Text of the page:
Years before Apple surprised the world with the iPhone, Nokia had demonstrated a prototype touch-screen handset which was unceremoniously mothballed.
According to a former employee of the Finnish telecoms outfit, the web-ready, large-screen device was rejected in 2004 by management because they they thought it would be an expensive flop.
“It was very early days, and no one really knew anything about the touch screen’s potential,” Ari Hakkarainen told the New Yawk Times recently. “And it was an expensive device to produce, so there was more risk involved for Nokia. So management did the usual. They killed it.”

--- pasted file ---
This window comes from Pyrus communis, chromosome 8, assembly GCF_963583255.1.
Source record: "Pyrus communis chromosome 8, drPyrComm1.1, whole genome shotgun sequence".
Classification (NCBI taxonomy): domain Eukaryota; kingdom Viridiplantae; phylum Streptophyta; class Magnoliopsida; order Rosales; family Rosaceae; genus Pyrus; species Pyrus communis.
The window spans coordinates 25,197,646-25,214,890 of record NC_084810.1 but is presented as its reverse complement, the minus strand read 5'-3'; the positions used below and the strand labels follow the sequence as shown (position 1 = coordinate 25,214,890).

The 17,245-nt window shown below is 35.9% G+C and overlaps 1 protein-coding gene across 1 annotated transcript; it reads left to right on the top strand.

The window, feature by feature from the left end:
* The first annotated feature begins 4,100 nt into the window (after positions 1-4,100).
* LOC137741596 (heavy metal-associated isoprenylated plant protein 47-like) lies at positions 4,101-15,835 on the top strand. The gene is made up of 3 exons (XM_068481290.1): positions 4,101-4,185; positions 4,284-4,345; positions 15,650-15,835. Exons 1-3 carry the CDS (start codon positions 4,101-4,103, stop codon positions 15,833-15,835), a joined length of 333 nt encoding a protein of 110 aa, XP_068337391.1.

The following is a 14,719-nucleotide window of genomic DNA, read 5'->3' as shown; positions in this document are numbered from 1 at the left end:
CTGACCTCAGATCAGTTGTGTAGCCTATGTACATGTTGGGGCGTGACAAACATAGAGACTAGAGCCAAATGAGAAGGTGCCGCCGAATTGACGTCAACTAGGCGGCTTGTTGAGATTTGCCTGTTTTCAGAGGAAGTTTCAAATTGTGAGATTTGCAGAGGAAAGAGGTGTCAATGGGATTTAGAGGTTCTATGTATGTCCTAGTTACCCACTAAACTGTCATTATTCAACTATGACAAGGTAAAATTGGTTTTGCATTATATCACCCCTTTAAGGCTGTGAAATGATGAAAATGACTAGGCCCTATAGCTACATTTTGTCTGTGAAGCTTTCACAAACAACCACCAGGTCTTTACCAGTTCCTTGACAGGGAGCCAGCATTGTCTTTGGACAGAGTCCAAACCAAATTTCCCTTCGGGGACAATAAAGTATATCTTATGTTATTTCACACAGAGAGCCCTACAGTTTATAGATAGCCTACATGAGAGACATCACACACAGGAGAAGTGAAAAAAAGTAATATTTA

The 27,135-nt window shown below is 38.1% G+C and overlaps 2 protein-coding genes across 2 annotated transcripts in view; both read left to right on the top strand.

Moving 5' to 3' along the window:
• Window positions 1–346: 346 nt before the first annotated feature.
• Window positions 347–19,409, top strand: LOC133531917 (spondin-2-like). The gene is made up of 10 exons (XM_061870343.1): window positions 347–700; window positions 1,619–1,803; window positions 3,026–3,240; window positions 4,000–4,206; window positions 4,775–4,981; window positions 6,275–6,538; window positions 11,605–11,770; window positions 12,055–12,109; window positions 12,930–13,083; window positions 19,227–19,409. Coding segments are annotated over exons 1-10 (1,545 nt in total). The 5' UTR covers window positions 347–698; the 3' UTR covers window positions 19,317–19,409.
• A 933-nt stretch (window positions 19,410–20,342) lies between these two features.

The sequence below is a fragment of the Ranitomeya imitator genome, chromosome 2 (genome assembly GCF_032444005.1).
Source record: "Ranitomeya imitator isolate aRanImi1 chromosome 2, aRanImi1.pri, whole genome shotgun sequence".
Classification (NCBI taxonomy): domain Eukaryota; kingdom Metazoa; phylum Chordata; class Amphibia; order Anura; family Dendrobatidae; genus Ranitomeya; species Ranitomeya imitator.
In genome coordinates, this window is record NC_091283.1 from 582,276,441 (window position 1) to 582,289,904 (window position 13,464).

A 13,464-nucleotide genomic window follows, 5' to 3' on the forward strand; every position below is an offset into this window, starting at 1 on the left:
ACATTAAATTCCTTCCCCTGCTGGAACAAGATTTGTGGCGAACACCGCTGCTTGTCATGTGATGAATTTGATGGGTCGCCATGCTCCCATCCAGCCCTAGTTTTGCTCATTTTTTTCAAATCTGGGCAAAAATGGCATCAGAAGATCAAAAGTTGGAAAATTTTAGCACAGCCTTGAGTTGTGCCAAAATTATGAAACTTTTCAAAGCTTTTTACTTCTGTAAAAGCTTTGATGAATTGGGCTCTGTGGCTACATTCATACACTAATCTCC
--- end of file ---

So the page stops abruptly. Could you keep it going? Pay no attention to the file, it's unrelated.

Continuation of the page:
Apple launched the original iPhone in 2007 and has has since gone on to dominate the app phone market selling more than 50 million units worldwide.
Hakkarainen tells the tale of a company which became crippled by executive indecision following a meteoric rise to popularity during its early years.
According to the report, short-sighted Nokia execs also rejected plans for a web-based application store along the lines of iTunes and its ilk.
Nokia is probably the last of the major handset players to offer an alternative to Apple's much-copied innovation, and it remains to be seen whether the company's new incoming chief exec, ex-Microsoft man Stephen Elop, will kick the foot-dragging Finns into touch.
We'll file this particular yarn alongside that of the Decca executive who rejected the Beatles in favour of the Tremeloes because they lived closer to the recording company's head office and would incur less travelling expenses.